Evidence of Mitochondrial Dysfunction in Fibromyalgia: Deviating Muscle Energy Metabolism Detected Using Microdialysis and Magnetic Resonance

J Clin Med. 2020 Oct 31;9(11):3527. doi: 10.3390/jcm9113527.


In fibromyalgia (FM) muscle metabolism, studies are sparse and conflicting associations have been found between muscle metabolism and pain aspects. This study compared alterations in metabolic substances and blood flow in erector spinae and trapezius of FM patients and healthy controls. FM patients (n = 33) and healthy controls (n = 31) underwent a clinical examination that included pressure pain thresholds and physical tests, completion of a health questionnaire, participation in microdialysis investigations of the etrapezius and erector spinae muscles, and also underwent phosphorus-31 magnetic resonance spectroscopy of the erector spinae muscle. At the baseline, FM had significantly higher levels of pyruvate in both muscles. Significantly lower concentrations of phosphocreatine (PCr) and nucleotide triphosphate (mainly adenosine triphosphate) in erector spinae were found in FM. Blood flow in erector spinae was significantly lower in FM. Significant associations between metabolic variables and pain aspects (pain intensity and pressure pain threshold PPT) were found in FM. Our results suggest that FM has mitochondrial dysfunction, although it is unclear whether inactivity, obesity, aging, and pain are causes of, the results of, or coincidental to the mitochondrial dysfunction. The significant regressions of pain intensity and PPT in FM agree with other studies reporting associations between peripheral biological factors and pain aspects.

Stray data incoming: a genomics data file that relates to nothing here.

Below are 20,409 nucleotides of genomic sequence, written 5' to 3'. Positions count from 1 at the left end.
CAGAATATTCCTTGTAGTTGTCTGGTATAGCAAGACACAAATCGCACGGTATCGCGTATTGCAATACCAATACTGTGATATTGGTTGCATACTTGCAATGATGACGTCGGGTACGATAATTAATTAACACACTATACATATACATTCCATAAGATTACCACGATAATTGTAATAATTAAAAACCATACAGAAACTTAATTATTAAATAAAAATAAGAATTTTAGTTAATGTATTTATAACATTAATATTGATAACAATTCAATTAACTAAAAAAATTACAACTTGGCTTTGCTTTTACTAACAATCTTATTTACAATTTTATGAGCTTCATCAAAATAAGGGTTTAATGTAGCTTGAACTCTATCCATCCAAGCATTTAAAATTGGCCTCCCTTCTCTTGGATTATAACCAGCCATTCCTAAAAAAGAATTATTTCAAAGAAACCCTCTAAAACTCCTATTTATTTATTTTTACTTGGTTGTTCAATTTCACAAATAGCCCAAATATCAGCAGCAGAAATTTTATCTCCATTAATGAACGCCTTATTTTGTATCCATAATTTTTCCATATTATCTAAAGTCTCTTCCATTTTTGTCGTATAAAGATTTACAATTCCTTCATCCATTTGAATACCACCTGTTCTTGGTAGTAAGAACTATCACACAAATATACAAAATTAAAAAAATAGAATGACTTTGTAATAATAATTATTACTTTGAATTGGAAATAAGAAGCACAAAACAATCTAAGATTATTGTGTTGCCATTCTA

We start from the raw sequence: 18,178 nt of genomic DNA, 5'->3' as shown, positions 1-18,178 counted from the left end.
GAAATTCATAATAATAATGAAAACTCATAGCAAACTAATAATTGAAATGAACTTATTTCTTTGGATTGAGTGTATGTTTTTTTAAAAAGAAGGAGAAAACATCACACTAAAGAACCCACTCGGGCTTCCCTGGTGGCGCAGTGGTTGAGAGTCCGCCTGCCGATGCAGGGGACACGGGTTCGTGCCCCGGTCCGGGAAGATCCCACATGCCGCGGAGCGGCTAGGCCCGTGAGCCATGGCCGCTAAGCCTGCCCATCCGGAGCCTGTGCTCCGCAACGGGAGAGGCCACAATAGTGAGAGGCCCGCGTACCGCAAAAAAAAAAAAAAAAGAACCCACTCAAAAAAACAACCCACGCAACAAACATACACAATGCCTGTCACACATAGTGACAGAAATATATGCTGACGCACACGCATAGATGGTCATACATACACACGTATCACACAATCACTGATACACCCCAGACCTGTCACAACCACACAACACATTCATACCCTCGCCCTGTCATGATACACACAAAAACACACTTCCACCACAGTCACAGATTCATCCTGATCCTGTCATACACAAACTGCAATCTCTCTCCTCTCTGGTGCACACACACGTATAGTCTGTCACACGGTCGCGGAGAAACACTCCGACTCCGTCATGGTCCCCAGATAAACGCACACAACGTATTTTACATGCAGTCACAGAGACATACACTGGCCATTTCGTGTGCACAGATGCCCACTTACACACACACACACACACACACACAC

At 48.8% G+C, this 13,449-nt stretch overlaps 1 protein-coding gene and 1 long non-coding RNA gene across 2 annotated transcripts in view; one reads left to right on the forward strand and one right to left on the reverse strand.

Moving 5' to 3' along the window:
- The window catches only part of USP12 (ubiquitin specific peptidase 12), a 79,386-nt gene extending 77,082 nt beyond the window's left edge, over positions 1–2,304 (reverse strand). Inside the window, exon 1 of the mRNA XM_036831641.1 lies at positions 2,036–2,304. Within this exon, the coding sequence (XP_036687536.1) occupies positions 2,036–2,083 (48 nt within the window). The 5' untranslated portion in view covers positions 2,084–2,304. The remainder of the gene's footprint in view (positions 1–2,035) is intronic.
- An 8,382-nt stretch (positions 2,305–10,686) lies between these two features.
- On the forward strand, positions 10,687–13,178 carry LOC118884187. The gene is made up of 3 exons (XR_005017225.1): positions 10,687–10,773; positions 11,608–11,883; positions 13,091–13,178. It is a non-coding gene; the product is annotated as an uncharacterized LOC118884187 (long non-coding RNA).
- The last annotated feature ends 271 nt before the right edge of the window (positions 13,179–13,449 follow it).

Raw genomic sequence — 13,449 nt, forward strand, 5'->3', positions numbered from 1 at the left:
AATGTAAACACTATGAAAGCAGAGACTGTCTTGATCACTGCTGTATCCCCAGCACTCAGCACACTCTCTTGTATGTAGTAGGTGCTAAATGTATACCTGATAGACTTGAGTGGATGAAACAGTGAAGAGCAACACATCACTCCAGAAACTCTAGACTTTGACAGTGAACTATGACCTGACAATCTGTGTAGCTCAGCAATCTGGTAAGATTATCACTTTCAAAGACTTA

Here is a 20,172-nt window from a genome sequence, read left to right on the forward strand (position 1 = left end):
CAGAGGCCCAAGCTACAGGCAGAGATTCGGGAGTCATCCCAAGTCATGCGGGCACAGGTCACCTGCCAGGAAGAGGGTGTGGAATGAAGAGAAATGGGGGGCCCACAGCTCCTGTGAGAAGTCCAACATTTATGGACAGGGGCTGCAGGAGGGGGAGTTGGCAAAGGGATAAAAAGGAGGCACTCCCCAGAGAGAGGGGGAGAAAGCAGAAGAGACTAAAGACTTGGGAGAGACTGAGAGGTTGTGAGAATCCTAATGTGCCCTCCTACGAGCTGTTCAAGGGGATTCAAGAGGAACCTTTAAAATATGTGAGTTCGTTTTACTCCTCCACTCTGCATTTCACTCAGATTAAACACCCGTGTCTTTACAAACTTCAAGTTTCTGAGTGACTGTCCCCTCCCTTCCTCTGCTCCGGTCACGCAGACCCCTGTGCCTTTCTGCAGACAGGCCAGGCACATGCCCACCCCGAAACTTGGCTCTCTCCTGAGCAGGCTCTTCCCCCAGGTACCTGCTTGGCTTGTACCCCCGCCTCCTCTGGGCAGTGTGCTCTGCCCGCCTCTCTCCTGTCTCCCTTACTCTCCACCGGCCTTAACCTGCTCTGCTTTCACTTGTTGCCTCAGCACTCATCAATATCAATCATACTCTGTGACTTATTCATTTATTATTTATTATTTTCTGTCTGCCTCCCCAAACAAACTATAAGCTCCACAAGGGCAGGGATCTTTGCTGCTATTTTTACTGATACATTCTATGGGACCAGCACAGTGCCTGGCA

Keywords: ATP; PCr; chronic pain; fibromyalgia; magnetic resonance imaging; magnetic resonance spectroscopy; microdialysis; muscle.